--  a jug of wine from the vintner
--  a book of verse from the library
--  two song sheets
--  pick up thou
--  head for the wilderness.

P.S. That's Paradise enow.

Tuesday, May 19, 2015

Muslim dress vs French hot pants

A 15-year old Muslim girl in France has been banned from school for wearing a long black skirt. That's anathema to the nation's cult of secularism. An official said it was not the skirt that was the issue. Rather, because she wore it as a sign of her faith. Are we at that point in Western history where one's motive for wearing a certain piece of clothing is of greater importance than the clothing itself?

She was ordered to wear "neutral clothing." Does that mean mini-skirts and hot pants? Would the government object if a Paris fashion house introduced The Muslim Look?

Much of the current situation stems from idolatry of the state. Its current manifestation, secularism, tends to eliminate personal freedom, as in the case of this young woman. France has a poor record in this regard. The search for a national persona continues. How about something yet untried -- a tolerant and accommodating secularism?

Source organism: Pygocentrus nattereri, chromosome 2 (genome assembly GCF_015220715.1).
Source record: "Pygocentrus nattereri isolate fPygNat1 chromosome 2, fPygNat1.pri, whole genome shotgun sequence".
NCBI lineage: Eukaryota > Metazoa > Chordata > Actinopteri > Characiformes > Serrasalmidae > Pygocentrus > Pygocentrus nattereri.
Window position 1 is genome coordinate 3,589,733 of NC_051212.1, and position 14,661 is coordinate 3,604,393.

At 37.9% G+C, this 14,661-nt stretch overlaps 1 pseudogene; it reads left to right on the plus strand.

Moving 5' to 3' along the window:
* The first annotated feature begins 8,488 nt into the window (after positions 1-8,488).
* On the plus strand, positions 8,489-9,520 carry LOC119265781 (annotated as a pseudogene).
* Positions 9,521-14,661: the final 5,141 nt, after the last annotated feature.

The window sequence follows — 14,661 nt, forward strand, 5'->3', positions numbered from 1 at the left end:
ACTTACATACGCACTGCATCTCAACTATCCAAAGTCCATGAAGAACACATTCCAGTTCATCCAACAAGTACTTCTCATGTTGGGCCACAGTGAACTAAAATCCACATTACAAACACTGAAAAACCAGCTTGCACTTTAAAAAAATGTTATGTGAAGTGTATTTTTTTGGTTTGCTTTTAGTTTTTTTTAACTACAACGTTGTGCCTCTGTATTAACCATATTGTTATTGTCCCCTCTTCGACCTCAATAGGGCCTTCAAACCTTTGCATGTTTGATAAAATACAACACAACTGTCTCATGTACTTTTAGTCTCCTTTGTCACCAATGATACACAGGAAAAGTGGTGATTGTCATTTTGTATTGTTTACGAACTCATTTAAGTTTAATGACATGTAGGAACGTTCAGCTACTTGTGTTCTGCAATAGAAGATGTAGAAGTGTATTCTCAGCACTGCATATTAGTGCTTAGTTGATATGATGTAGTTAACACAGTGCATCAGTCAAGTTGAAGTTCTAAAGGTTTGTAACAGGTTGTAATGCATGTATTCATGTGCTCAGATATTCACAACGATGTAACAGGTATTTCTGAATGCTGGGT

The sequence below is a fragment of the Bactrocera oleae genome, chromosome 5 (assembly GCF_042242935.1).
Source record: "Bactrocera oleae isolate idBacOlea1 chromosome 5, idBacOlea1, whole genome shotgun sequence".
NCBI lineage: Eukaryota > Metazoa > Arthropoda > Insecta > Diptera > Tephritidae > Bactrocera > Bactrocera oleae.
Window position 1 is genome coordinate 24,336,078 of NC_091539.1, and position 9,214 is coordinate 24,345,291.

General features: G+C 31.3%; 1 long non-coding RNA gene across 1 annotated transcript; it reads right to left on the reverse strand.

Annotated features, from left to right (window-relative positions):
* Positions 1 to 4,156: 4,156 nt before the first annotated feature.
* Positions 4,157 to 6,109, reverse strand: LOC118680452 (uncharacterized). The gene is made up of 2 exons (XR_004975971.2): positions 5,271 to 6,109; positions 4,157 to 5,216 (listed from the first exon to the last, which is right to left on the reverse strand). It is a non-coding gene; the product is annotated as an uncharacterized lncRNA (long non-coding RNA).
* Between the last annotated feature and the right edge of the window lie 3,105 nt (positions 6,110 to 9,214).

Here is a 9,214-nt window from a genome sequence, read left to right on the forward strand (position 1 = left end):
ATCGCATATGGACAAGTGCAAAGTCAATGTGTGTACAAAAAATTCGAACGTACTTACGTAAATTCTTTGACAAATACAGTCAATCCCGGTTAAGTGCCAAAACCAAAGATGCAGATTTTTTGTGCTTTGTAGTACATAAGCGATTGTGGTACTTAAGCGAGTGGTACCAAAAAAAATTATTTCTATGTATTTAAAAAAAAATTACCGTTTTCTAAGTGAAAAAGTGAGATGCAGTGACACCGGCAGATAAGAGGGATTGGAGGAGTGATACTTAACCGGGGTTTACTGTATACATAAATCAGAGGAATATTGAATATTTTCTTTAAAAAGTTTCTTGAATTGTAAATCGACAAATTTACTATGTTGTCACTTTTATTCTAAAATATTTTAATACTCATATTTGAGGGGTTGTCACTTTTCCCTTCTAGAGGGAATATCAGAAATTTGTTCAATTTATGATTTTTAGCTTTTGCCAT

Canada should launch an immigration program in France designed for Muslims. Advertising would read: "Come to Canada. Come as you are. You will be welcomed (except in Quebec)."

In her book "Belonging," former Governor-General Adrienne Clarkson wrote, "True secularism means the acceptance of many beliefs, not the eradication of them all."